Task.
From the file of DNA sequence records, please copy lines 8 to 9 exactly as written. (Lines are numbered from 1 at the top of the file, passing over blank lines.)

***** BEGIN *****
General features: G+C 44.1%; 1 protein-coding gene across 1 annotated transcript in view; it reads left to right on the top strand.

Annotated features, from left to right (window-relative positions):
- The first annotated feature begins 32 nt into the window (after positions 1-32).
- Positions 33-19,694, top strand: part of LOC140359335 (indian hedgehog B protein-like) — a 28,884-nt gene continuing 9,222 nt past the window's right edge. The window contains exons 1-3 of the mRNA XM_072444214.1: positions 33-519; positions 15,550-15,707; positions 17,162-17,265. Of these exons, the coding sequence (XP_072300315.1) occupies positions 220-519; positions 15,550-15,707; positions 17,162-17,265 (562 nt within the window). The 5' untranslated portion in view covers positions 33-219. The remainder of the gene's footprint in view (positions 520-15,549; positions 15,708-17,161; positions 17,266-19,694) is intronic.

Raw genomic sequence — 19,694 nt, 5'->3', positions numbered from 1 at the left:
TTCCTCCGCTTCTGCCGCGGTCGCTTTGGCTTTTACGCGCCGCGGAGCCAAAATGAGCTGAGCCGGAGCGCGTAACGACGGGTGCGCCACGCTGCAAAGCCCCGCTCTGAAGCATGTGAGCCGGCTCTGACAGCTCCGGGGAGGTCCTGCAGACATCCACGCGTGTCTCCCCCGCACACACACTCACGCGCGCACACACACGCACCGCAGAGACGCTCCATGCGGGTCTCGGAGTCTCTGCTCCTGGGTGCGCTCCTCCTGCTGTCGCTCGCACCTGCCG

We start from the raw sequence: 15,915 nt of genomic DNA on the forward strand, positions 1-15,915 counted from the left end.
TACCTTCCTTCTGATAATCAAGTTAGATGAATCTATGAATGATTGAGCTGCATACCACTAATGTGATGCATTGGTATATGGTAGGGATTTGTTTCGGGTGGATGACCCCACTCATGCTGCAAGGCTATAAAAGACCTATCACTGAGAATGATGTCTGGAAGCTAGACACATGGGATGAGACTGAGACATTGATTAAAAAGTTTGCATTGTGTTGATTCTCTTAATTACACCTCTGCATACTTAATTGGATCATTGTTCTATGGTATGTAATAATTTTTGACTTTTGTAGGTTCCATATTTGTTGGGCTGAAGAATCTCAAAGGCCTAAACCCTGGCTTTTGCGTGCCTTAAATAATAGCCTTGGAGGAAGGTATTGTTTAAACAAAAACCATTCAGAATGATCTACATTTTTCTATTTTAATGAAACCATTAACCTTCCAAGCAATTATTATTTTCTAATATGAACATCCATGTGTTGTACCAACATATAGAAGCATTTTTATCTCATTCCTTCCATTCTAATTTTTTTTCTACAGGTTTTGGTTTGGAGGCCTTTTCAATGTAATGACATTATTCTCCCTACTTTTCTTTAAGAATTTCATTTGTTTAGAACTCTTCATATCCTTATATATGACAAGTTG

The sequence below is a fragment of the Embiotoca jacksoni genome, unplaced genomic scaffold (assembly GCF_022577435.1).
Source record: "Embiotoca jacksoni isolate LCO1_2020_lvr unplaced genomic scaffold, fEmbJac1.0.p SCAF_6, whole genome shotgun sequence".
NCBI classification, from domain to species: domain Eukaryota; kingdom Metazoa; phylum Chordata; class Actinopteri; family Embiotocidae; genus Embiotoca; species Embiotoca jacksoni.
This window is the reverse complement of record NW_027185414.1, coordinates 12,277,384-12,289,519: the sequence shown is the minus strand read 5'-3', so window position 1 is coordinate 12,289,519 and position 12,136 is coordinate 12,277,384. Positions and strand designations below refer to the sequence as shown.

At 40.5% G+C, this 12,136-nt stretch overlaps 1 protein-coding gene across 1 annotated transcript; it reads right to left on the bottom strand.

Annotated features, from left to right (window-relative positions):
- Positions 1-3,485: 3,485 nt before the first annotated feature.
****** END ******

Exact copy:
TACCTTCCTTCTGATAATCAAGTTAGATGAATCTATGAATGATTGAGCTGCATACCACTAATGTGATGCATTGGTATATGGTAGGGATTTGTTTCGGGTGGATGACCCCACTCATGCTGCAAGGCTATAAAAGACCTATCACTGAGAATGATGTCTGGAAGCTAGACACATGGGATGAGACTGAGACATTGATTAAAAAGTTTGCATTGTGTTGATTCTCTTAATTACACCTCTGCATACTTAATTGGATCATTGTTCTATGGTATGTAATAATTTTTGACTTTTGTAGGTTCCATATTTGTTGGGCTGAAGAATCTCAAAGGCCTAAACCCTGGCTTTTGCGTGCCTTAAATAATAGCCTTGGAGGAAGGTATTGTTTAAACAAAAACCATTCAGAATGATCTACATTTTTCTATTTTAATGAAACCATTAACCTTCCAAGCAATTATTATTTTCTAATATGAACATCCATGTGTTGTACCAACATATAGAAGCATTTTTATCTCATTCCTTCCATTCTAATTTTTTTTCTACAGGTTTTGGTTTGGAGGCCTTTTCAATGTAATGACATTATTCTCCCTACTTTTCTTTAAGAATTTCATTTGTTTAGAACTCTTCATATCCTTATATATGACAAGTTG

The sequence below is a fragment of the Embiotoca jacksoni genome, unplaced genomic scaffold (assembly GCF_022577435.1).